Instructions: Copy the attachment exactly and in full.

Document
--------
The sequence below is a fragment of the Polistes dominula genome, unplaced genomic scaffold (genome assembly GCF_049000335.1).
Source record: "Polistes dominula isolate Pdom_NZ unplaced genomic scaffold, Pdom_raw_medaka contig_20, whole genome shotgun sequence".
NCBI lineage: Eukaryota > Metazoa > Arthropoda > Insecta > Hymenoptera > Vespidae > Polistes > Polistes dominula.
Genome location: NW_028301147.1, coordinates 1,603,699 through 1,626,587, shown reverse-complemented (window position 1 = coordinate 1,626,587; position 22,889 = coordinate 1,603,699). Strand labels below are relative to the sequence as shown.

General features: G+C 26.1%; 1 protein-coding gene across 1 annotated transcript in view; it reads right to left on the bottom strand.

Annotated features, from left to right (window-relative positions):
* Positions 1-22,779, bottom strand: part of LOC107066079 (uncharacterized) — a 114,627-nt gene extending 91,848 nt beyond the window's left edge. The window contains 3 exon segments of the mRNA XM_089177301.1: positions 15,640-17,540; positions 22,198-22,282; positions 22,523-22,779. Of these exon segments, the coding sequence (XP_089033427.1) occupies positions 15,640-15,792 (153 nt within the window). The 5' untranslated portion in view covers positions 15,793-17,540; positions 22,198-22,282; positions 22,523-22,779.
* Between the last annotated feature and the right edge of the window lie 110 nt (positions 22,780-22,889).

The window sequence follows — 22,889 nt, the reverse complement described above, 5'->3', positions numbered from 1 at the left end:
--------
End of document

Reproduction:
The sequence below is a fragment of the Polistes dominula genome, unplaced genomic scaffold (genome assembly GCF_049000335.1).
Source record: "Polistes dominula isolate Pdom_NZ unplaced genomic scaffold, Pdom_raw_medaka contig_20, whole genome shotgun sequence".
NCBI lineage: Eukaryota > Metazoa > Arthropoda > Insecta > Hymenoptera > Vespidae > Polistes > Polistes dominula.
Genome location: NW_028301147.1, coordinates 1,603,699 through 1,626,587, shown reverse-complemented (window position 1 = coordinate 1,626,587; position 22,889 = coordinate 1,603,699). Strand labels below are relative to the sequence as shown.

General features: G+C 26.1%; 1 protein-coding gene across 1 annotated transcript in view; it reads right to left on the bottom strand.

Annotated features, from left to right (window-relative positions):
* Positions 1-22,779, bottom strand: part of LOC107066079 (uncharacterized) — a 114,627-nt gene extending 91,848 nt beyond the window's left edge. The window contains 3 exon segments of the mRNA XM_089177301.1: positions 15,640-17,540; positions 22,198-22,282; positions 22,523-22,779. Of these exon segments, the coding sequence (XP_089033427.1) occupies positions 15,640-15,792 (153 nt within the window). The 5' untranslated portion in view covers positions 15,793-17,540; positions 22,198-22,282; positions 22,523-22,779.
* Between the last annotated feature and the right edge of the window lie 110 nt (positions 22,780-22,889).

The window sequence follows — 22,889 nt, the reverse complement described above, 5'->3', positions numbered from 1 at the left end: